Writing to the World Wide
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Personal Website Creation
Due: Wednesday, March 19th at 5 p.m.
Total Points: 100
For this assignment you have four options, listed below. Choose one of them. Note that each
option includes two parts:
I will be evaluating your page creation/revision based on the rationale and explanation you
provide. Here are your options:
- the page creation/revision work itself,
- a rationale and explanation (composed as a Web page) of
the work (similar to your web critique; based on the checklist below).
Create a personal website from scratch. Provide a rationale for your design, based on the checklist below
(which is similar to the checklist you used when doing your web critique assigment). I'm expecting that
you'll probably at mininum create one main page, and two or three other pages linked to this page. What
do I mean by "personal website?" Well, it depends on your audience. Think of your interests, passions, etc.
and how you can convey those to a specific Web community that shares in those interests. You might
create a list of resources for people who drive a Plymouth Neon, or express your opinions on sexism in
AOL chatrooms, or use the page to promote your shareware Java applets to others who may want to use
- Revise your current homepage(s) based on the issues we've discussed in class. If you choose this
save your current page(s) before you start so that you provide me with a "before and after"
comparison. As part of this assignment, you will provide an evaluation of your original page, based on the
checklist which follows below. You'll also explain how you revised your page based on this evaluation.
- Similar to the above assignment (again, start by saving your original webpage(s)), revise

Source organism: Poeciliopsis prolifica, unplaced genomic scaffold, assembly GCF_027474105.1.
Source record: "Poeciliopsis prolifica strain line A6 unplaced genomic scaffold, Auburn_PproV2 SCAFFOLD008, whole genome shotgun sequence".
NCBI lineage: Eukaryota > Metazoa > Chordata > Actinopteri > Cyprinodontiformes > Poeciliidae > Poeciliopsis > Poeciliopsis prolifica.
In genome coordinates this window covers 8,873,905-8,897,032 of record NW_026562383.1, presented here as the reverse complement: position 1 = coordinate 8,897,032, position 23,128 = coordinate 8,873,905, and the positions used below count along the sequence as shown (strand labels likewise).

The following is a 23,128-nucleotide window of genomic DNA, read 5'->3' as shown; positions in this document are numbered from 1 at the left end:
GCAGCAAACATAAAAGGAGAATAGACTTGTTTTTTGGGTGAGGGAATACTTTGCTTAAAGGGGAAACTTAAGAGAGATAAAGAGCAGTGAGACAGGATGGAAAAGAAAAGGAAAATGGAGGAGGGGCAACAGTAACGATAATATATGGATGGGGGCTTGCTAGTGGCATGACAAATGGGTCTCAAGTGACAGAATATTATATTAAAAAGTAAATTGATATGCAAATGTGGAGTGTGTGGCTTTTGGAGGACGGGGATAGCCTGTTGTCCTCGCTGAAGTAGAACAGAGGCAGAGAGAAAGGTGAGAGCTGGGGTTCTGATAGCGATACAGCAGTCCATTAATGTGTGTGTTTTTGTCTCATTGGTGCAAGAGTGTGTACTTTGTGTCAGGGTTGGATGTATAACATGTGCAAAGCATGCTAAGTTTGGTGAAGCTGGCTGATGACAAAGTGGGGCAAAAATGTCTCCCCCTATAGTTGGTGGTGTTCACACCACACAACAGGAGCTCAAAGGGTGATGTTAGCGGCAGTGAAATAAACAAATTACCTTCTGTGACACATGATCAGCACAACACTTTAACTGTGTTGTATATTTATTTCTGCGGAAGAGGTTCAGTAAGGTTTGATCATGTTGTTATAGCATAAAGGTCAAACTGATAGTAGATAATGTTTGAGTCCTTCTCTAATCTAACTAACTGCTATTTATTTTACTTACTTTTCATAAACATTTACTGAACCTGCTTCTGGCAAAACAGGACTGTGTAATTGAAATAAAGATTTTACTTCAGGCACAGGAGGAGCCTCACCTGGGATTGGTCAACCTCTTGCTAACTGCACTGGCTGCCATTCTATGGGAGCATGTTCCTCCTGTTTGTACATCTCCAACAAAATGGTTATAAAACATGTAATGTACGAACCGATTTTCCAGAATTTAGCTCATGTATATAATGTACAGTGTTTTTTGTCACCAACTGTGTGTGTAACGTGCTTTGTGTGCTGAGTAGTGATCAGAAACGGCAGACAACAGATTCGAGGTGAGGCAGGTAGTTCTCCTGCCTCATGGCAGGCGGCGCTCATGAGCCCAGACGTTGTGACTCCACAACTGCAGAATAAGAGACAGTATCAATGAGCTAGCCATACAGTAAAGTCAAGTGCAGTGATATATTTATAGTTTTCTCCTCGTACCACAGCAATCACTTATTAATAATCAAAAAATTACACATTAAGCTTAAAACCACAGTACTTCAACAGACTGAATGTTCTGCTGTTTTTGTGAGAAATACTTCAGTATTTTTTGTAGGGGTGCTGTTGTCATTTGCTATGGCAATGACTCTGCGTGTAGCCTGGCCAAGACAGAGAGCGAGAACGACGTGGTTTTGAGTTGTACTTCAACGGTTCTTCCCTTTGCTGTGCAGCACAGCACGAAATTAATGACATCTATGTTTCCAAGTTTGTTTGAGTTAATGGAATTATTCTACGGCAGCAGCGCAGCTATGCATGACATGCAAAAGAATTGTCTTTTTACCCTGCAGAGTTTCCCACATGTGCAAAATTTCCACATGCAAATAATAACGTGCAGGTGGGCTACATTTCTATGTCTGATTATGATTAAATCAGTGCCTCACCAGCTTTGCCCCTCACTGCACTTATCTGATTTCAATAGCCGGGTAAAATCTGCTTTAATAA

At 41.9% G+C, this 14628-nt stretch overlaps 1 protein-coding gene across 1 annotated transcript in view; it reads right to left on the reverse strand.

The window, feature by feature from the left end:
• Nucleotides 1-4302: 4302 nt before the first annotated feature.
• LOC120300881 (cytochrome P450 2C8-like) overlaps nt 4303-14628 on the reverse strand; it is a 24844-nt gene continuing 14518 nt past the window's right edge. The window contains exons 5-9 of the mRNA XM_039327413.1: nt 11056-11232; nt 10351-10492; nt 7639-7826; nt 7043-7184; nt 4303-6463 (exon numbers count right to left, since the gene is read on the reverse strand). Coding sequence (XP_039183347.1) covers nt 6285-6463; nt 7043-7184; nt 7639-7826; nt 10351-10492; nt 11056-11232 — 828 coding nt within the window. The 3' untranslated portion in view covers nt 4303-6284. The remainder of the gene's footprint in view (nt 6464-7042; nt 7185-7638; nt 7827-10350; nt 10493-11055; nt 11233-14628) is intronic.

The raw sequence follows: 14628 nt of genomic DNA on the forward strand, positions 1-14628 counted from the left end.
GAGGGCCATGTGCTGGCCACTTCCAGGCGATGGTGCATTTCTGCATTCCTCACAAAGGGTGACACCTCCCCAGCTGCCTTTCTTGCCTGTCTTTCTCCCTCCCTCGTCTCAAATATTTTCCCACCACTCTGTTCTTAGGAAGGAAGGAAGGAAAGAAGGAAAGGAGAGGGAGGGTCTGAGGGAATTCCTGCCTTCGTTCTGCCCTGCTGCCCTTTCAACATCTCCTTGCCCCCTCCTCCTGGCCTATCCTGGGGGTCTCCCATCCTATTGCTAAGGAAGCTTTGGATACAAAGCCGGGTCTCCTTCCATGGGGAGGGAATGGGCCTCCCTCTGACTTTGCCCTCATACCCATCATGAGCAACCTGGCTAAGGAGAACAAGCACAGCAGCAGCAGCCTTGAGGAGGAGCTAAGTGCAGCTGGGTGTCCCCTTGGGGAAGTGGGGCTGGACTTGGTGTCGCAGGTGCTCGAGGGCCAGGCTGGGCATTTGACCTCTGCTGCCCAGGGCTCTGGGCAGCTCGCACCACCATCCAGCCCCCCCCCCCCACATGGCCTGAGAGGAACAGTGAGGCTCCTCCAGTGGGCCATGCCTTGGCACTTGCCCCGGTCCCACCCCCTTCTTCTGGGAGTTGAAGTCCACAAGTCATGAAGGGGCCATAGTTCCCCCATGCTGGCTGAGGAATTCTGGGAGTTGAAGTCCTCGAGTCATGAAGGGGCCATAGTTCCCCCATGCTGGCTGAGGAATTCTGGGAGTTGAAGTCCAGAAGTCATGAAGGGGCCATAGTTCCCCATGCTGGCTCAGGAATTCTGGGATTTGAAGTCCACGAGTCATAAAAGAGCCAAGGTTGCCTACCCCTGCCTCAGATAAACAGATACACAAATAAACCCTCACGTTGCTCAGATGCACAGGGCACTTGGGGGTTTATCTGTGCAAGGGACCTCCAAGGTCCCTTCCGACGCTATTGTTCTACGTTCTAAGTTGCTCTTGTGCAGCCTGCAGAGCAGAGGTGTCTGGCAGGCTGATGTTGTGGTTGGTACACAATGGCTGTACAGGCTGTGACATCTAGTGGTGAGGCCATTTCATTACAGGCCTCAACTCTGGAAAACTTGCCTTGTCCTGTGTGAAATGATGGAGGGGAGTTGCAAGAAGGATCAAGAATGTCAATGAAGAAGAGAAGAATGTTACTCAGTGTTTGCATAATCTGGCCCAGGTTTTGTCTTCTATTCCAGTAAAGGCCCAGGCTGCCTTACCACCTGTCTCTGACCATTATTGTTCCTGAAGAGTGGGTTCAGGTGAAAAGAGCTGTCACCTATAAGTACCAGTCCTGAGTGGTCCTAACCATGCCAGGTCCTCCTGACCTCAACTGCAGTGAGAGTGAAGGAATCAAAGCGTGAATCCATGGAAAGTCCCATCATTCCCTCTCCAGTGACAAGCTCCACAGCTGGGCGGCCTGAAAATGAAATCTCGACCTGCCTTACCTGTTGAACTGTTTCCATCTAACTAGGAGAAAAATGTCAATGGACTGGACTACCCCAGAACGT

your current page(s) for an entirely different audience.
For example, if your page is designed for an audience of your peers (college students in their early 20s)
revise the content and design to appeal to your 70-year-old grandparents who have just gotten an
America Online account. Again, provide me with a rationale and evaluation of your revised page, based on the
- Revise the initial page of any other site you find on the Web, again based on the issues we've discussed
in class. For example, you might want to revise the page you chose to critique in the first assignment. Again,
as part of the assignment, you'll provide an evaluation of the original page. You'll also explain how you
your page based on this evaluation.
Website Explanation and Rationale Checklist
Based on the above checklist, compose your evaluation and rationale as a Web page. In your evaluation,
establishing links to the examples of how language, graphics, etc., are used on your pages. Email me the URL for both the rationale and the website by Friday, March 7th at 5 p.m.
- Using as a guide the rhetorical principles we're discussing in class -- considerations of the audience's
how appeals of ethos, pathos, and logos mesh with these values -- as well
as anything you've read so far that might help you out,
describe how you've created or revised your site to serve its purpose. Use the following checklist as a guide
for completing your
- Describe who you think the intended audience is for your page. Be specific -- think of the age, gender,
income level, education level, occupation, hobbies, etc. Think of their experience using computers, the
Web, etc. Think of demands on their time. What are you basing your assumptions of the
characteristics of the audience on? What sort of values or beliefs would this audience hold in common?
Could there be more than one intended audience, or perhaps a secondary
audience? Could the needs or values of the audiences come into conflict?
- What is the purpose of the page? Entertainment? Promotion of a product or service? Self-promotion or
self-publishing? Information provision? Self-gratification? Etc. Provide a rationale for why your audience
would be interested or served by this purpose.
- What specifically have you done to meet the needs of your intended audience? Look for and provide
numerous and specific uses of language (specific words, phrases, or descriptions), uses of graphics (colors,
photographs, line art, icons, bullets, background patterns,
etc.) and overall structure (the overall structure of how the pages are linked together, the cues that are
provided for helping users navigate the site, etc.). Describe how each of these elements (language, graphics,
and structure) establishes a character (ethos), or makes an emotional appeal (pathos), or
conveys a systematic structure of thinking (logos)? Does the site include multiple appeals using
multiple elements (language, graphics, structure).
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Created 1.12.97. Modified firstname.lastname@example.org